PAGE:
Australian Anthems

It’s Australia Day again – or was, yesterday – and if you’re anything like me, you’re sick to death of hearing the national anthem. Especially, if you know what it actually says, and just how divorced that is from the reality of Australia in recent years. Surely we can find something better?

And when I say better, I mean better in reflecting the Australian experience; in saying something important about where we’ve been, where we’re going and how we see ourselves. Australia has been home to a wide variety of musicians, and over the years, they’ve produced a number of songs that better sum up our experiences and aspirations.

I’ve decided to pick ten of these, and explain why each of them is a better choice for a national anthem than our current one.

But first, the Also-Rans:

All those songs that we characterise as our unofficial national anthems, and why none of them is quite right.

  • Waltzing Matilda — Disqualified largely on the grounds of being such a cliche. I mean, seriously, this is the song we all learned in primary school that we all actually remember (as opposed the actual national anthem). It’s also perhaps the most defeatist protest song of all time, arguing that the best solution to economic and political injustice is suicide.
  • Khe Sanh — Stripped of all its bogan associations, the fact remains that this is actually a very good song. Musically, it’s a fairly basic blues-inspired rock, and certainly it could have been done better vocally – but then, the blues has always been more about heart than style, and Jimmy Barnes’ unpolished vocal style has never lacked heart. It’s the lyrics that really make it shine, though: an almost noirish take on a man trying to sort himself out after his experiences in the Vietnam War. But the problem is, you can no more strip it of its bogan associations than you could any other Cold Chisel song.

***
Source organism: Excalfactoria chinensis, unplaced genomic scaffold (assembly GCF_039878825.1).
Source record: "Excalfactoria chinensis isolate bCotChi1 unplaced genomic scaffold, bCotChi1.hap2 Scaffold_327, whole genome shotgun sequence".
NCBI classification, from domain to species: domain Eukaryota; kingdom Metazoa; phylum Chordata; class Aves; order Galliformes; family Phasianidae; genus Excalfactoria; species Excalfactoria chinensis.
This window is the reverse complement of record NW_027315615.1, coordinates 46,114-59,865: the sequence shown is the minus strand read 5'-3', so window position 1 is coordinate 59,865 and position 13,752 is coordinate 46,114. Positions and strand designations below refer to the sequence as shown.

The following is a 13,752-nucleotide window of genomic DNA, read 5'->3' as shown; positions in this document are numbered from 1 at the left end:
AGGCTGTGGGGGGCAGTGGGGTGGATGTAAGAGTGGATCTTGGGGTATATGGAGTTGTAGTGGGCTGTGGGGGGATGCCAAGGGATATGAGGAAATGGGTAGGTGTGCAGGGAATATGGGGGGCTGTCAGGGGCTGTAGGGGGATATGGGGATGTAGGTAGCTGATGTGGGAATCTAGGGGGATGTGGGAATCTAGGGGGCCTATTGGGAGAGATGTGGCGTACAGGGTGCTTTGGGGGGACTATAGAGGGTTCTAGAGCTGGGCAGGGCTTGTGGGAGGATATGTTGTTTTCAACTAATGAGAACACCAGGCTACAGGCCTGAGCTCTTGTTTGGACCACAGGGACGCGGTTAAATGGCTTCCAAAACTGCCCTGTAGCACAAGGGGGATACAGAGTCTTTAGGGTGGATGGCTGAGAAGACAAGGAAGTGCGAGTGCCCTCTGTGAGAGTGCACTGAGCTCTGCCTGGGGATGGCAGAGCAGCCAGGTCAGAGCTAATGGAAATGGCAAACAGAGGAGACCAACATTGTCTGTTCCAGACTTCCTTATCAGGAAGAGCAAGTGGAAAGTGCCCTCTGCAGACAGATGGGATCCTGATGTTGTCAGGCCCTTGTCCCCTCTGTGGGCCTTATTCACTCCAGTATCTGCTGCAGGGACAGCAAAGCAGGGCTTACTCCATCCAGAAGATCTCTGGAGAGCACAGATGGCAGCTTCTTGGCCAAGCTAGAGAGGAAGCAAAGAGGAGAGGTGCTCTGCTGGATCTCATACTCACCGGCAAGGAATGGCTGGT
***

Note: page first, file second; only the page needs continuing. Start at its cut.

• Down Under — Ultimately, this one has everything it takes to be a proper national anthem: wry humour, catchy and slightly ambiguous lyrics, an easily carried tune. But it’s been over-played so much. As much as I love Colin Hay and the other Men At Work, this one has to be let go. It’d just be too damned easy.
  • This Is Australia — Two reasons to disqualify this song: a) it was used in a Coke ad; and b) not all of Australia is actually located in the canefields of north Queensland. Which is a shame, because it’s a fine song.
  • Great Southern Land — Icehouse have produced better work, although this song is by no means something to be ashamed of. What it lacks is fire. There’s soul to it, but no spirit. It’s Iva Davies, as usual, trying too hard to ape David Bowie’s style instead of his substance. (That said, when Davies writes in his own voice, he’s brilliant. He just doesn’t do it often enough.)

So, with those songs disposed of, what remains? Over the next few days, I’ll list ten songs that better sum up our nation and the various elements of our national character – I hope you’ll join me.

One Response to Australian Anthems

  1. Flame Trees (Chisel)….Black Fullah White Fullah (Warmupi Band)….Stars of Warburton (Oils)…..Nothing Gonna Change (Neil Murray)….anything by Died Pretty Ed Keeper or Clouds

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